There are so many moving parts to the loan process and closing on a home. Having homeownership within reach, it’s easy to fall into wanting to rush things forward. Knowing what to expect and how to plan for closing can help you be more prepared for a hassle-free process.
Your closing date is the date the house closing process wraps up and you become the official new owner of the home. The closing process typically includes finalizing the details of your home loan, including signing all the mortgage loan documents.
The general length of the mortgage process can be difficult to predict. Without any delays, the entire process from application to closing can be as short as thirty days, but in many cases it’s longer. Being pre-approved has the possibility to speed the process along as well. Ellie Mae, a software company that processes mortgage applications in the United States, reported that in June 2021, the average time from application to closing on a home was fifty-one days.
Signing documentation on your Closing Date can take anywhere from thirty minutes to two hours. It generally takes less time for the seller to sign closing documents than the buyer.
The people required at a closing depend on state laws and the circumstances of your transaction. To confirm who will attend, we recommend speaking to your mortgage lender or attorney before your closing date.
Typically, the buyer will always attend the closing. The seller may not attend if they have already signed their necessary documents ahead of time. Other parties in attendance may include: a representative from your title insurance company who can help handle closing and escrow distribution, real estate agents, and attorneys.
Closing Disclosure: you should receive this document three business days prior to closing. It will include detailed loan information, such as your loan amount, interest rate, services you’re paying for, and buyer-specific closing costs. Be sure to look over your closing disclosure before the actual closing date.
Mortgage note: signing this note means you’re legally agreeing to repay your mortgage.
Mortgage, security interest, or deed of trust: a document signed by the borrower with the lender pledging the property as security against the money that is borrowed.
Initial escrow disclosure: breaks down your monthly escrow.
Remember, read over your paperwork carefully. Although you may feel pressured to skim-read or skip over large sections, be sure you read everything down to the fine print. Double check your interest rate and all other agreed terms are clearly mentioned or amended.
Sometimes, closing delays are unavoidable, such as the appraisal coming back too low. If the appraisal comes in below the listing price, it can delay the process and potentially cause closing numbers to be redone or possible reconstructing of the loan. While this is out of the buyer’s control, there are some things you can do to ensure your closing process continues as planned.
Make sure you’re turning in all your documentation in a timely manner. Financing issues can derail or jeopardize your housing transaction. It’s important to check in regularly with your Loan Originator, or Loan Processor depending on the stage your loan is in, and your Real Estate Agent to ensure everything is progressing smoothly.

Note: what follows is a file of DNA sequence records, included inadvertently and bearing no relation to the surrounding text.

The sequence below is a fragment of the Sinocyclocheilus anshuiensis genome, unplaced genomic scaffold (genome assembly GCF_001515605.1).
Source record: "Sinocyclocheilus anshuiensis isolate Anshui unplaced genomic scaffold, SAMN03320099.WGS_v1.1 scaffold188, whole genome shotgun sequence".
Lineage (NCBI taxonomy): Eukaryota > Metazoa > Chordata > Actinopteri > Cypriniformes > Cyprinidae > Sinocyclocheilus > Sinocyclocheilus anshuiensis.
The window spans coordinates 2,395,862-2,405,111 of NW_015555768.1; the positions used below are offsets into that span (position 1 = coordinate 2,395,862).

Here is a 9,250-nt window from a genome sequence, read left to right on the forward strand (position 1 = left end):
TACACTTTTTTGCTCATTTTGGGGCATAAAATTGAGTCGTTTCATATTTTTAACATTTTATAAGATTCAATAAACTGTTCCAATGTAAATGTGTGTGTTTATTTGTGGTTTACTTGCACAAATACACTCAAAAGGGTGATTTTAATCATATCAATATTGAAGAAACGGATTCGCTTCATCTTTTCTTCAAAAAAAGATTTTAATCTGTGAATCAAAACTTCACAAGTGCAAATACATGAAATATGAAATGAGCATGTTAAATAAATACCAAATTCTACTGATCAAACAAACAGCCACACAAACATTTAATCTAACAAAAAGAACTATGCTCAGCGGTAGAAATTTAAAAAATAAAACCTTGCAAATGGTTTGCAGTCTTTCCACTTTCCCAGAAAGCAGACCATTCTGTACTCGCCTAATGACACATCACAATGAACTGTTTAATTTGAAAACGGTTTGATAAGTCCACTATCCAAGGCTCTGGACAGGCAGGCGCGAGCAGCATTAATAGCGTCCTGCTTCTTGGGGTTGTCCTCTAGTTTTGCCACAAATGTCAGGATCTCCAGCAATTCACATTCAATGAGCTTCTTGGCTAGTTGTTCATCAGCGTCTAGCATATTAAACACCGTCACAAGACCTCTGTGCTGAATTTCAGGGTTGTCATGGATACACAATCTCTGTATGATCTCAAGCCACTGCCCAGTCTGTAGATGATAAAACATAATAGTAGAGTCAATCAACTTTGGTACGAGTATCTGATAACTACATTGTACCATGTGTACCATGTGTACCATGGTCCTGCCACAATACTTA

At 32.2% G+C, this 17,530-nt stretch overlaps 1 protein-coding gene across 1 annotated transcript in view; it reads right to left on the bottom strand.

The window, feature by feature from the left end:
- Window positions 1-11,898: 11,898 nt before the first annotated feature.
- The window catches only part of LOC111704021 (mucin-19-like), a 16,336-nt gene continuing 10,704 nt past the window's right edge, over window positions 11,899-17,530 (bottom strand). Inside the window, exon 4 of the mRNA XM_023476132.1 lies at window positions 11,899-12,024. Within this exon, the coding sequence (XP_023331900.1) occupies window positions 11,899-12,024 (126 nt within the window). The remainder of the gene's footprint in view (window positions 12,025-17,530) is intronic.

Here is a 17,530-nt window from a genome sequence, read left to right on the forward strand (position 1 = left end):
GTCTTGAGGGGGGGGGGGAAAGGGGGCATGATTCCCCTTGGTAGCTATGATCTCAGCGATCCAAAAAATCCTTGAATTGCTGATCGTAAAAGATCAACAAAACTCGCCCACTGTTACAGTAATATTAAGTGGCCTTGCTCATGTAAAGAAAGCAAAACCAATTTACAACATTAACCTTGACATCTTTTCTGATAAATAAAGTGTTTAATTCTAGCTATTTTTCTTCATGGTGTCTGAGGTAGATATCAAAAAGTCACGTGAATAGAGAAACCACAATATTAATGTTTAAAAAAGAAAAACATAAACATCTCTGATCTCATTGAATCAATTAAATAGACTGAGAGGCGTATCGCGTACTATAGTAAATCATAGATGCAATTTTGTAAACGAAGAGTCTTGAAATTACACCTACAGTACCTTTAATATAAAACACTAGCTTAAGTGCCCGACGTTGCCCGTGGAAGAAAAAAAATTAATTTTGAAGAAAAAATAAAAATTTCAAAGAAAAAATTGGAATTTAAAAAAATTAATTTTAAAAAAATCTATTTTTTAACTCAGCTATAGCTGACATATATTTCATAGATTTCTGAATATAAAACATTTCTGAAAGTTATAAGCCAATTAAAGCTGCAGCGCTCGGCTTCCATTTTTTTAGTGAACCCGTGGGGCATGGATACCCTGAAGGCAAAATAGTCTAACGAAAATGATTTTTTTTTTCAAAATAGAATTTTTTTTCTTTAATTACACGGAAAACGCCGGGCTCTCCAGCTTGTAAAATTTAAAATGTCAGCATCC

It’s also important to avoid making big financial changes while you’re waiting for your mortgage approval or closing process to complete. Putting large purchases on your credit card, applying for new credit, changing jobs, or changes in marital status can affect the terms of your mortgage or prevent the loan from moving forward.
Knowing when and where your closing is set is just the beginning. You should also take note of who will be attending and who oversees the closing.
While this list can vary, you will typically need your ID, proof of a wire transfer or cashier’s check for the money needed to close, your Closing Disclosure, and other important documents. To ensure you’re bringing everything needed, be sure to ask the person in charge of the closing.
The final amount you’ll need to pay at closing will be outlined in your Closing Disclosure. Comparing your Disclosure to the Loan Estimate, which you received at application, will ensure your loan details are correct and understandable, which may help to save some time at closing.
After closing, it’s recommended to make copies of all your paperwork and store them in a secure spot. It’s important to keep these documents in case you need them in the future. If all terms are agreed upon and the deal is complete, you can move in.
Experts also recommend considering new locks for your new home for extra security. This ensures that any spare keys floating around in the pockets of strangers are rendered useless. You can then begin the process of making your move official by alerting necessary individuals and companies of your change of address.
Closing day can also be thought of as your homeownership graduation. All the hard work you’ve done to find a home you love and a mortgage that works for you has paid off. Although you may be tempted to get your keys as quickly as possible, don’t overlook important details as you reach the end of your homebuying journey.
To make your homeownership journey understandable and stress free, contact us today. You’ll be put in touch with a Loan Originator who will answer whatever questions you may have and ensure you get the financing you need.
McGlone Mortgage Group offers exceptional customer service and a convenient mortgage process. Whatever your financing needs, our goal is to exceed your expectations.